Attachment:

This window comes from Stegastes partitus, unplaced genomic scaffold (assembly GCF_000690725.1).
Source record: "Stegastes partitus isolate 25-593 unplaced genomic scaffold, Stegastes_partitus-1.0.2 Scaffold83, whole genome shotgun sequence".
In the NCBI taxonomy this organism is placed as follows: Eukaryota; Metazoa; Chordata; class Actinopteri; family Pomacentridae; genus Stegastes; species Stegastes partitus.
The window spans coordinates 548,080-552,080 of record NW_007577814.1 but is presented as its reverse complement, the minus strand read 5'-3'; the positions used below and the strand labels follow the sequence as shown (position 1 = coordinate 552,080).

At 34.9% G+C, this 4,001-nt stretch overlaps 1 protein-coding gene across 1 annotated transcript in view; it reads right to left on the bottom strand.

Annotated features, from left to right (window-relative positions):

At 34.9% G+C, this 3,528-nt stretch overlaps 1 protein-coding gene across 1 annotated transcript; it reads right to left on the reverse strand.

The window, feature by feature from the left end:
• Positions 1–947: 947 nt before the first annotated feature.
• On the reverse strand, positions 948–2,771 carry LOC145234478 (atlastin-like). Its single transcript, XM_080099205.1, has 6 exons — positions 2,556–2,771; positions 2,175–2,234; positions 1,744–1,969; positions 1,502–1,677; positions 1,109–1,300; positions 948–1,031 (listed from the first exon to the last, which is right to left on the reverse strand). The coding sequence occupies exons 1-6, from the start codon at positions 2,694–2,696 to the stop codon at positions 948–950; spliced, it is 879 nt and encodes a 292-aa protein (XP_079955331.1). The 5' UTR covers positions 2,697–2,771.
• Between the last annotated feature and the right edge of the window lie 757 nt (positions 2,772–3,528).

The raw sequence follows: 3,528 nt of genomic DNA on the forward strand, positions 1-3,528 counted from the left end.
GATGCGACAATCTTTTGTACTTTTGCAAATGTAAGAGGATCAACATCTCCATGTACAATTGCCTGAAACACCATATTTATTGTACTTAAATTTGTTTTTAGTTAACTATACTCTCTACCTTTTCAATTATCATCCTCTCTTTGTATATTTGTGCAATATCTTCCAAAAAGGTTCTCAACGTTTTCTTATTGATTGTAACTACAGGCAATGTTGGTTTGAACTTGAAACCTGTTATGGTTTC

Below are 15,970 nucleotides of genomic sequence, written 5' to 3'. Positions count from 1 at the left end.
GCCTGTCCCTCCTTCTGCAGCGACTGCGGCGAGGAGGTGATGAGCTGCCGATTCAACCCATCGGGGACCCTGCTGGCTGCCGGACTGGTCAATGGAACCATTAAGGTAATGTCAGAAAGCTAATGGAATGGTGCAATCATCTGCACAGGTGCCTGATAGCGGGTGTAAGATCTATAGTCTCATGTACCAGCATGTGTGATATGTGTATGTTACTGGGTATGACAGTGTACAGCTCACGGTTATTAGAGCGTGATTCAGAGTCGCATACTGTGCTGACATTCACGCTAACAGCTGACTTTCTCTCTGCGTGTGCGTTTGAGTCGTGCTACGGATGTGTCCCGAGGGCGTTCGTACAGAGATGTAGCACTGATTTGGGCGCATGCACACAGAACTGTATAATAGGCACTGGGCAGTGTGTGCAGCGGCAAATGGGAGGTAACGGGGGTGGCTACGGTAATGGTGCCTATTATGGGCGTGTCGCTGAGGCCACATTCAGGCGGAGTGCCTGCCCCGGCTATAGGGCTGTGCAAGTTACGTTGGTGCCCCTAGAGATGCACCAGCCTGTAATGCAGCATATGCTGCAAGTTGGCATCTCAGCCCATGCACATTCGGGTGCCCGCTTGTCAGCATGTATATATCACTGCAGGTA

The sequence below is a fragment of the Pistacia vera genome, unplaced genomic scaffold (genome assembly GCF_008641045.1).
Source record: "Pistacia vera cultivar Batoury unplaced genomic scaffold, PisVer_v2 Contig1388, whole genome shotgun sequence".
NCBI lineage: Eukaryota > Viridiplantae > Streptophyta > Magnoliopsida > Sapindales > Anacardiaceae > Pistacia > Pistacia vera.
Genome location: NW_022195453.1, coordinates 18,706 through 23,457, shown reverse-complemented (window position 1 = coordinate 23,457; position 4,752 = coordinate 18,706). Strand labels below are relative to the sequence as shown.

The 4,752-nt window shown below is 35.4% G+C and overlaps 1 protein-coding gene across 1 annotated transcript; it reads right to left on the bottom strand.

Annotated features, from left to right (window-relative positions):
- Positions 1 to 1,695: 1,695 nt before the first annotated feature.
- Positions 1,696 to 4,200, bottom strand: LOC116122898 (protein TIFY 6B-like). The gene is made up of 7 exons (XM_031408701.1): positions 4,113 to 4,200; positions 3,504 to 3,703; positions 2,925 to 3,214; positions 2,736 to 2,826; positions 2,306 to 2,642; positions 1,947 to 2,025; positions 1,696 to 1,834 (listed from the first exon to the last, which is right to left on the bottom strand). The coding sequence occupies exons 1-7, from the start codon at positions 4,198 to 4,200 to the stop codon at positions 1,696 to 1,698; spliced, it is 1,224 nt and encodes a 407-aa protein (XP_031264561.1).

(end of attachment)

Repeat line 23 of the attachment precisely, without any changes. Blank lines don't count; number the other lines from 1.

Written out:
- Positions 1,696 to 4,200, bottom strand: LOC116122898 (protein TIFY 6B-like). The gene is made up of 7 exons (XM_031408701.1): positions 4,113 to 4,200; positions 3,504 to 3,703; positions 2,925 to 3,214; positions 2,736 to 2,826; positions 2,306 to 2,642; positions 1,947 to 2,025; positions 1,696 to 1,834 (listed from the first exon to the last, which is right to left on the bottom strand). The coding sequence occupies exons 1-7, from the start codon at positions 4,198 to 4,200 to the stop codon at positions 1,696 to 1,698; spliced, it is 1,224 nt and encodes a 407-aa protein (XP_031264561.1).